The Sky at Night
I mentioned the constellation Leo last Month and it is now sitting high towards the south on April evenings. It is easy to imagine a lion formed from the shape of the stars and this has been recognised since ancient times, certainly as long ago as 4,000 BC. Regulus is the brightest star in the constellation and is directly below the sickle forming the lion’s head and neck. Directly eastwards, at the other end of Leo is the star Denebola, a name which means ‘the lion’s tail’. Beneath a line drawn between these two stars are a number of reasonably bright galaxies which can just be seen with binoculars or a small telescope. The comet hunter Charles Messier catalogued the brightest of these galaxies although it is believed that Pierre Méchain actually discovered them around 1780. There are a number of galaxies in the Leo Group but there are also around 70 major galaxies in what is known as the Leo Cluster. The Leo Group are at a distance of around 37 million light years while the galaxies of the Leo Cluster are much more distant at 330 million light years. Don’t expect to see all of these galaxies if you have a look with binoculars but if the night is Moon free and you observe from a dark place you may just see a few as fuzzy spots rather than sharp stars. Perhaps not very spectacular, but amazing to think that you have just observed light which is 37 million years old!
Hanging high in the sky at this time of year is Ursa Major with the well know pattern of the Plough almost overhead. Ursa Major is another constellation well blessed with fairly bright galaxies but these are more widely scattered than the galaxies of the Leo group and so a bit more difficult to locate. Follow the handle of the Plough and it points towards one of the brightest stars in the sky, Arcturus, the brightest star in the constellation Boötes. We will leave these constellations for another month as they deserve rather more detailed descriptions.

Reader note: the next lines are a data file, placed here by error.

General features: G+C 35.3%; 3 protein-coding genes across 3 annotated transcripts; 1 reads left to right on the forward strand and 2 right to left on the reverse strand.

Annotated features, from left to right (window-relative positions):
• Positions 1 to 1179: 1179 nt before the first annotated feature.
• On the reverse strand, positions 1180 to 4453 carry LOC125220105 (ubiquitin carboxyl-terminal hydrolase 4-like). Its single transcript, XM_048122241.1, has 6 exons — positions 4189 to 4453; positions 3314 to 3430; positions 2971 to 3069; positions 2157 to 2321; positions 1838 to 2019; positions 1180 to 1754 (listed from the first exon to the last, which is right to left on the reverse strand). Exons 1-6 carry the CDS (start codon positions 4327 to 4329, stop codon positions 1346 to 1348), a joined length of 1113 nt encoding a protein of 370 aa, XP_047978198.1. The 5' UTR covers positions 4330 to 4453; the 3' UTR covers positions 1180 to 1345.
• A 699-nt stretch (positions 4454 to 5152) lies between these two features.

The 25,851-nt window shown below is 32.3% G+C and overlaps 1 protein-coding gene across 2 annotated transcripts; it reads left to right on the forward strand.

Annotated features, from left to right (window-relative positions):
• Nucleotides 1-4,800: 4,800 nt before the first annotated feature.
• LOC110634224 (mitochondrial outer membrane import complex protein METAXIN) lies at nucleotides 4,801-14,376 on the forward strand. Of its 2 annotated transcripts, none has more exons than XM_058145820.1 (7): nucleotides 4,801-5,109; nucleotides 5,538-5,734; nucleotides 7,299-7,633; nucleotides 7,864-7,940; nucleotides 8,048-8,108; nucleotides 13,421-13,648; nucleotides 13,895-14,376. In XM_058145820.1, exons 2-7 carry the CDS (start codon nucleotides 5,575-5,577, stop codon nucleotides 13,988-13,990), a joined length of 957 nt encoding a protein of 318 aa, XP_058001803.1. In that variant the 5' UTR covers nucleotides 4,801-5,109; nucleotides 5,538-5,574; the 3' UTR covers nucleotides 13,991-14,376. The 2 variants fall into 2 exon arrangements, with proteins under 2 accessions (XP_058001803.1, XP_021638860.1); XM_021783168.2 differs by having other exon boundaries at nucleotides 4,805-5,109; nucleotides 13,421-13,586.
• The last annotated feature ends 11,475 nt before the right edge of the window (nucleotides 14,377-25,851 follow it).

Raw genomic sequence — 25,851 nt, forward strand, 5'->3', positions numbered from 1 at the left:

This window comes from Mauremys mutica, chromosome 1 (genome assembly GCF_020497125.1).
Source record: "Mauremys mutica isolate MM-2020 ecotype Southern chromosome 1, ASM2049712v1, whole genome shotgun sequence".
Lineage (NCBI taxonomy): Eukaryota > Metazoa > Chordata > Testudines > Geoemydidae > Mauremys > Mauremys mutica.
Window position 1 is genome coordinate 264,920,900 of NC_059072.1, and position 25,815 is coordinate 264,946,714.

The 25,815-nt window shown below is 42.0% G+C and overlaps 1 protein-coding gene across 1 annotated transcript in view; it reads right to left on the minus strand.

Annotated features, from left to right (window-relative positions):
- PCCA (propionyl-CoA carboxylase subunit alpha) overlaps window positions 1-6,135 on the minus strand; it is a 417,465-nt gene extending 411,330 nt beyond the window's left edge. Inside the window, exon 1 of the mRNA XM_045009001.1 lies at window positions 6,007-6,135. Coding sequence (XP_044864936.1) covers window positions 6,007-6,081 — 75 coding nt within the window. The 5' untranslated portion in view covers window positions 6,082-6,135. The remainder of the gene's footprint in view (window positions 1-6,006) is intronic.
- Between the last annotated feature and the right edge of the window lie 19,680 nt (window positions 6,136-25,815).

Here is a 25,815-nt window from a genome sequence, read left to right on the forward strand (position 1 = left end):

The Lyrid meteor shower will be on display in April with a peak of activity on the evening of the 21st and improving into the small hours of the 22nd. The prediction for the number of meteors per hour at maximum this year is 18 although in the past there have been outbursts with more than 100 per hour. The Lyrid shower is one of the oldest recorded having been observed as long ago as 687 BC. The particles which strike Earth’s atmosphere to produce bright meteors are from the associated Comet Thatcher which orbits of the Sun every 415 years. The comet itself will not return until the year 2276 but Earth will fly through its debris every year in April. The first quarter Moon will interfere with observations until after midnight but, as always, try to find a dark spot to observe from.
- Mercury will not be visible during April.
- Venus will remain low but bright in the west after sunset and will set around two hours after the Sun during the month.
- Mars rises at about 1.30am but will be low in the sky until it fades in twilight at 5am.
- Jupiter remains in Libra and rises at about 10pm. It will be well placed in the south at 2am but is still quite low in the sky.
- Saturn is just a bit further west than Mars and slightly higher but it will also be lost in the brightening morning sky by 5am.
- The Moon is at last quarter on the 8th, new on the 16th, at first quarter on the 22nd and full on the 30th April.
Sky at Night Chart
- Sky at Night Chart April 2018 (153KB )